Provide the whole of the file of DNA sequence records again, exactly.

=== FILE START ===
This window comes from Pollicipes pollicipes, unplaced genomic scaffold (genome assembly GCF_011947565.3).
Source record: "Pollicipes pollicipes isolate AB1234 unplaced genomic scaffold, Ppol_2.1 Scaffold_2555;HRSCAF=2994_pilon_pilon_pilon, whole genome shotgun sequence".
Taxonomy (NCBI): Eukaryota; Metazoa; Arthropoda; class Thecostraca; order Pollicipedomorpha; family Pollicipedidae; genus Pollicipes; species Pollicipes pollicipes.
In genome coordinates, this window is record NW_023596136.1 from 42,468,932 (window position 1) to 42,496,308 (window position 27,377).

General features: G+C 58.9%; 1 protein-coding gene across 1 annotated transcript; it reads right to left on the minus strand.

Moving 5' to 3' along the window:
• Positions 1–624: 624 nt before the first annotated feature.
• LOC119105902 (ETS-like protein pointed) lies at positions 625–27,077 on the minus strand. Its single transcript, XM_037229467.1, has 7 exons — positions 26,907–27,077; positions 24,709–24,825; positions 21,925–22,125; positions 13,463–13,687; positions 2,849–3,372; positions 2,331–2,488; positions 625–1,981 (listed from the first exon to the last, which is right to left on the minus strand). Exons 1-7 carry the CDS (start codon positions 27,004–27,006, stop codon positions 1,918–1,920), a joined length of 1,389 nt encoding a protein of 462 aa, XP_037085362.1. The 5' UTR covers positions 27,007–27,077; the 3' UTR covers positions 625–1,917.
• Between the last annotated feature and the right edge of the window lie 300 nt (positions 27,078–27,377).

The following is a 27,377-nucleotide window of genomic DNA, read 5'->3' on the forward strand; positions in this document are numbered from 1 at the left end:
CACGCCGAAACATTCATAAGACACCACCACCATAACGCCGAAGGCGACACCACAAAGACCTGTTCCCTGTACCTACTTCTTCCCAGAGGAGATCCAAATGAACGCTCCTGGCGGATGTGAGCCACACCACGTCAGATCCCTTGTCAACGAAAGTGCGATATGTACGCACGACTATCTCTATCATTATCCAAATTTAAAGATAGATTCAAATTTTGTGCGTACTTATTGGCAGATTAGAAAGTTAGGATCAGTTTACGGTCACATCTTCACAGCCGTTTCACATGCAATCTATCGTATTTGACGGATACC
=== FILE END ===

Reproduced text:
This window comes from Pollicipes pollicipes, unplaced genomic scaffold (genome assembly GCF_011947565.3).
Source record: "Pollicipes pollicipes isolate AB1234 unplaced genomic scaffold, Ppol_2.1 Scaffold_2555;HRSCAF=2994_pilon_pilon_pilon, whole genome shotgun sequence".
Taxonomy (NCBI): Eukaryota; Metazoa; Arthropoda; class Thecostraca; order Pollicipedomorpha; family Pollicipedidae; genus Pollicipes; species Pollicipes pollicipes.
In genome coordinates, this window is record NW_023596136.1 from 42,468,932 (window position 1) to 42,496,308 (window position 27,377).

General features: G+C 58.9%; 1 protein-coding gene across 1 annotated transcript; it reads right to left on the minus strand.

Moving 5' to 3' along the window:
• Positions 1–624: 624 nt before the first annotated feature.
• LOC119105902 (ETS-like protein pointed) lies at positions 625–27,077 on the minus strand. Its single transcript, XM_037229467.1, has 7 exons — positions 26,907–27,077; positions 24,709–24,825; positions 21,925–22,125; positions 13,463–13,687; positions 2,849–3,372; positions 2,331–2,488; positions 625–1,981 (listed from the first exon to the last, which is right to left on the minus strand). Exons 1-7 carry the CDS (start codon positions 27,004–27,006, stop codon positions 1,918–1,920), a joined length of 1,389 nt encoding a protein of 462 aa, XP_037085362.1. The 5' UTR covers positions 27,007–27,077; the 3' UTR covers positions 625–1,917.
• Between the last annotated feature and the right edge of the window lie 300 nt (positions 27,078–27,377).

The following is a 27,377-nucleotide window of genomic DNA, read 5'->3' on the forward strand; positions in this document are numbered from 1 at the left end:
CACGCCGAAACATTCATAAGACACCACCACCATAACGCCGAAGGCGACACCACAAAGACCTGTTCCCTGTACCTACTTCTTCCCAGAGGAGATCCAAATGAACGCTCCTGGCGGATGTGAGCCACACCACGTCAGATCCCTTGTCAACGAAAGTGCGATATGTACGCACGACTATCTCTATCATTATCCAAATTTAAAGATAGATTCAAATTTTGTGCGTACTTATTGGCAGATTAGAAAGTTAGGATCAGTTTACGGTCACATCTTCACAGCCGTTTCACATGCAATCTATCGTATTTGACGGATACC